“The art of verticality takes time to understand, and he was taught as well as anybody from Coach K(Krzyzewski). He’s really mastered that at a young age. He uses his wingspan, he doesn’t foul. I’ve watched film on Wendell, and all his blocks stay in play which can start your break. He’s ability to pursue the block, he can close really quickly with his speed.”

Of course, Carter Jr. has yet to play against the likes of LeBron James, Kevin Durant, Demarcus Cousins, etc. but the energy and maturity will only continue to grow.

So far, so good for the Bulls rookie.

Fun with tall people: Lauri Markkanen takes photo with Yao Ming and looks short


Fun with tall people: Lauri Markkanen takes photo with Yao Ming and looks short

Lauri Markkanen doesn't often feel short.

The Bulls forward is 7-feet tall, which even in the land of NBA giants makes him one of the tallest players on the court at all times. So when Markkanen stands next to Yao Ming, it changes perspective quite a bit.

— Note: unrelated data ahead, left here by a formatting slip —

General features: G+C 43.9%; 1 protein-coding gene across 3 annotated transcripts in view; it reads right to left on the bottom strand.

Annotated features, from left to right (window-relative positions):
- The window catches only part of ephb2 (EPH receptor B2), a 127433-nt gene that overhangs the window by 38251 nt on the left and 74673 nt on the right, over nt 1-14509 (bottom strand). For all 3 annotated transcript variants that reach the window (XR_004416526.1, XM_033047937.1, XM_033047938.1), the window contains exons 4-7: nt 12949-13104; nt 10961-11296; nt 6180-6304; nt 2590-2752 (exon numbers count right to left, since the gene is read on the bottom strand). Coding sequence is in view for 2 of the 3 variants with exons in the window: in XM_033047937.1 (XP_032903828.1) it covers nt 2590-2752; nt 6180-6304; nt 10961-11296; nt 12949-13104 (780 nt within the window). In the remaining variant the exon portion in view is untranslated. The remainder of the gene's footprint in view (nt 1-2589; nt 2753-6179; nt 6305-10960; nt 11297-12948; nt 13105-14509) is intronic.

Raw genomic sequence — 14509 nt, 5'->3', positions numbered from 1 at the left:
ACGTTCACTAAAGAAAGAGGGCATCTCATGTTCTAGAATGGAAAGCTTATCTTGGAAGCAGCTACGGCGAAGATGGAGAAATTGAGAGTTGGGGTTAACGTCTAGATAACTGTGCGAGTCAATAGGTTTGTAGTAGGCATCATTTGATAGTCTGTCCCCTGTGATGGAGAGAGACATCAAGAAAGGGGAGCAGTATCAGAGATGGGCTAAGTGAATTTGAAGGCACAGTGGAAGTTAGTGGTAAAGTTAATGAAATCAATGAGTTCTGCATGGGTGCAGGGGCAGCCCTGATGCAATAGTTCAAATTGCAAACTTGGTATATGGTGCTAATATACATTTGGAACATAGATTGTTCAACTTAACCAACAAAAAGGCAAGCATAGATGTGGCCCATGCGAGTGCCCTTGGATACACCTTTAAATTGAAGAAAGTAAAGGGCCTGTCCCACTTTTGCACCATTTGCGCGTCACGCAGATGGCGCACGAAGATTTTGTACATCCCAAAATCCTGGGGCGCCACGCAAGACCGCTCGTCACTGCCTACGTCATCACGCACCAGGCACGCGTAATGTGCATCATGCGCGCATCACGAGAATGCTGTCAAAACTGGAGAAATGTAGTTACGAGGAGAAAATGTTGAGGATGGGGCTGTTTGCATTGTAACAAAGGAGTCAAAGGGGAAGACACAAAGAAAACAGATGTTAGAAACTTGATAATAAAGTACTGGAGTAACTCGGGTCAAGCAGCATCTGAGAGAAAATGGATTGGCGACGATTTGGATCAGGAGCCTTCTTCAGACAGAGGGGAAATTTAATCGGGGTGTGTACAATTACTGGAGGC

Markkanen posted a photo with him and the 7-foot-6 Chinese Hall of Famer. Markkanen looks like a child.

Makes you wonder if Markkanen pulled some "What's the weather like up there?" jokes just because he otherwise never can.


Could Derrick Walton Jr. become the solution at backup PG?


Could Derrick Walton Jr. become the solution at backup PG?

Former Miami Heat two-way player Derrick Walton Jr. is reported to be nearing a deal with the Bulls. In an interview with The Athletic, it was stated: "Walton, 23, says he knows where he’ll play next season. An agreement is in place, but his agent, Mark Bartelstein, is requiring him to sit on the news until next week. All Walton can put out publicly is this: 'Long story short, I’m good. I’m going to a great situation. All I can say.' "

And while it is not yet known if the potential contract will be a two-way deal or not, Walton would provide an intriguing lottery ticket for the Bulls. 

The team mostly ignored looking for a backup point guard on the market. There is obviously a belief in the organization that Cameron Payne will have some internal growth, making him the best option. And the trade of Jerian Grant for essentially nothing, shows even more that Payne is there guy. Retaining Ryan Arcidiacono is a nice move considering the hustle that he showed last season at both the G League and NBA level, but it still leaves the Bulls thin in terms of established backup PGs behind Kris Dunn. And that is where Walton comes into play.